Note, despite the general high level of education of the travellers we came across in Central America 4 of our party of 12 were either unaware of the need for passport copies or for the entry fee to be paid in cash in $US only. Do check the requirements for your nationality thoroughly before travelling to avoid stress on the day. UK citizens can find the latest information on the FCO website. Other nationalities should be able to access similiar resources on their respective websites.
Failure to comply with immigration requirements
Note, Nicaraguan immigration officials at Potosi were both notoriously unhelpful and unsympathetic to the plight of passengers arriving without the required money or paperwork.
One couple sent their passports unattended on a motor bike with a entrepreneurial local who took the passports to a local village to obtain photocopies for a small fee. The prospect of being separated from my passport would give me kittens! Nevertheless twenty minutes later the passports returned with copies in tow. Who knows if they used the passports for other means however – hello identity theft!
The couple who did not have sufficient dollars (by the way the currency of El Salvador has been USD for over twenty years so ignore any reference to pesos as these are no longer legal tender. There is a lot of outdated information online) ended up borrowing money from another couple but if you don’t find a charitable fellow passenger then you simply will not be permitted entry to Nicaragua (is it really worth the risk??). I am unsure what would happen but border officials seem unperturbed by your state, whether you are wilting in the sun, dying of thirst or desperate for a toilet break.
Nicaraguan entry procedures
We arrived off our boat at 11.15 in a party of 12 and took almost 3 hours to complete formalities. When you disembark, you place your bags on the dock and wait for immigration officials to conduct their checks.
Two officers searched individual bags THOROUGHLY. They went through everything including cameras, liquids, first aid kits and clothing. Thankfully we had our clothes packed in plastic bags so it was easy to unpack and repack. These were not cursory checks but instead were full laborious checks although the guard seemed to have lost some enthusiasm by the time they reached us. Another factor to consider is packing your clothes with protection in mind such as using bags like these ones that we use from amazon. Not only were they a godsend in this situation but they make packing and unpacking a backpack an absolute breeze.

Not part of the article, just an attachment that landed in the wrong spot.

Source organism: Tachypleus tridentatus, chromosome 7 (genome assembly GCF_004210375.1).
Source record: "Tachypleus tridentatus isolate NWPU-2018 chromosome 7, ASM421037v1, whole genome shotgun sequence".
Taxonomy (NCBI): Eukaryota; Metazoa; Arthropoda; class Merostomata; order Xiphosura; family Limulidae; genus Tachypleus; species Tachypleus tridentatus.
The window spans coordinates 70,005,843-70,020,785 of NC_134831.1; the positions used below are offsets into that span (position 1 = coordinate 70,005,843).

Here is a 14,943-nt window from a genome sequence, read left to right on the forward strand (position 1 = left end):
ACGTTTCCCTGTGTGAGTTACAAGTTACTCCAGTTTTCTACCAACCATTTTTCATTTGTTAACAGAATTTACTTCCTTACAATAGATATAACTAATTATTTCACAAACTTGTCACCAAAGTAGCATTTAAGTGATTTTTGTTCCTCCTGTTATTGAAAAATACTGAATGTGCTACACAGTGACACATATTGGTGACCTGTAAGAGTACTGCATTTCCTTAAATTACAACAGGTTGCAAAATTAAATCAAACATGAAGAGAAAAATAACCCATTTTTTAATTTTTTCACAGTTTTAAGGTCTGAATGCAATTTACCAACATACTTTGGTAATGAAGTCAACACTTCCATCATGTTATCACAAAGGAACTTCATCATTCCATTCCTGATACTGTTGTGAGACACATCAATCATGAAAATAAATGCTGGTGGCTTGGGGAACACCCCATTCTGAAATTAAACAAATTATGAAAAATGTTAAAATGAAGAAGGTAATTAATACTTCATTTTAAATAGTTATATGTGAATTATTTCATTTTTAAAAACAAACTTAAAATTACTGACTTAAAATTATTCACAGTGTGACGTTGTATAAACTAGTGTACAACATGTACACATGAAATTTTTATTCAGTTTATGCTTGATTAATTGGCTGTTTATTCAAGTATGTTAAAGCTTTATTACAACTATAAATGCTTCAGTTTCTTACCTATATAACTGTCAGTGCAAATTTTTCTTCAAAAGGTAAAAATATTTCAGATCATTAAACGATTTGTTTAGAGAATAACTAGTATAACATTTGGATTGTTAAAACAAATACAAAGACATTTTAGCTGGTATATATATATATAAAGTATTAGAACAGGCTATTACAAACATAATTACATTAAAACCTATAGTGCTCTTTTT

Another strange restriction is that no professional photography equipment or drones can be brought into Nicaragua. Guards ate not sympathetic to offenders and although they may be willing to look the other way for a sum of money I cannot confirm this and suggest you do not risk it
Once the bag checks were complete we placed our bags into the back of a new shuttle bus that waits outside the immigration hall. This is far too grandiose a term to describe the immigration building which is really little more than a covered porch, a tiny office and a corrugated ceiling.
After the bag torture, you walk 100 yards to the ramshackle immigration building where bored looking officials take a break for lunch while we look on in dismay. When they eventually resume work they take the stack of passports they have taken off our group and start writing out slips of paper for entry and exit papers. Why they don’t do this before we arrive I do not know as you have to supply your passport details beforehand to the travel company.
Strangely, Jason and I got stiffed for $15 each despite everyone else paying $13. I tried to reason but to no avail so be prepared for an arbitrary amount on arrival. I repeat, you must pay in cash and they will only accept dollars!
Nicaraguan border facilities
There are no facilities on the dock. That includes snacks or drink stalls and toilets. Note, you should bring plenty of water. I am usually laden with water but even I ran out given the time we waited for formalities to play out.
Once your bags have been checked (not sure what happens if you are desperate for the loo and your bag has not been checked but if anyone knows please let us know in the comments.) and you head to immigration, there are some hideous toilets that have not seen a bathroom check in over a decade! Bring your own toilet paper and be prepared to squat! If you can also hold your nose at the same time even better!
Once you have paid your entry fee, obtained your stamp and the requisite piece of paper in your passport, you board the shuttle. This will drop you at your chosen digs at your ultimate destination. Prepare to be amazed by Nicaragua!
What to bring
- A hat in case you have a long wait in the sun
- Plenty of water (at least a few bottles each) for the same reason
- Toilet paper
- Hand sanitiser
- A sun hat
- Your camera
- But NO drones
Have your say
Although this journey had its stresses, it was a breeze compared to the stories we heard about Honduras. If you plan to travel between El Salvador and Nicaragua in either direction, this option is a fun option (mostly) that will save you a lot of time. Maybe you have done the land crossing and if so we would love to hear about your experience. Feel free to share in the comments.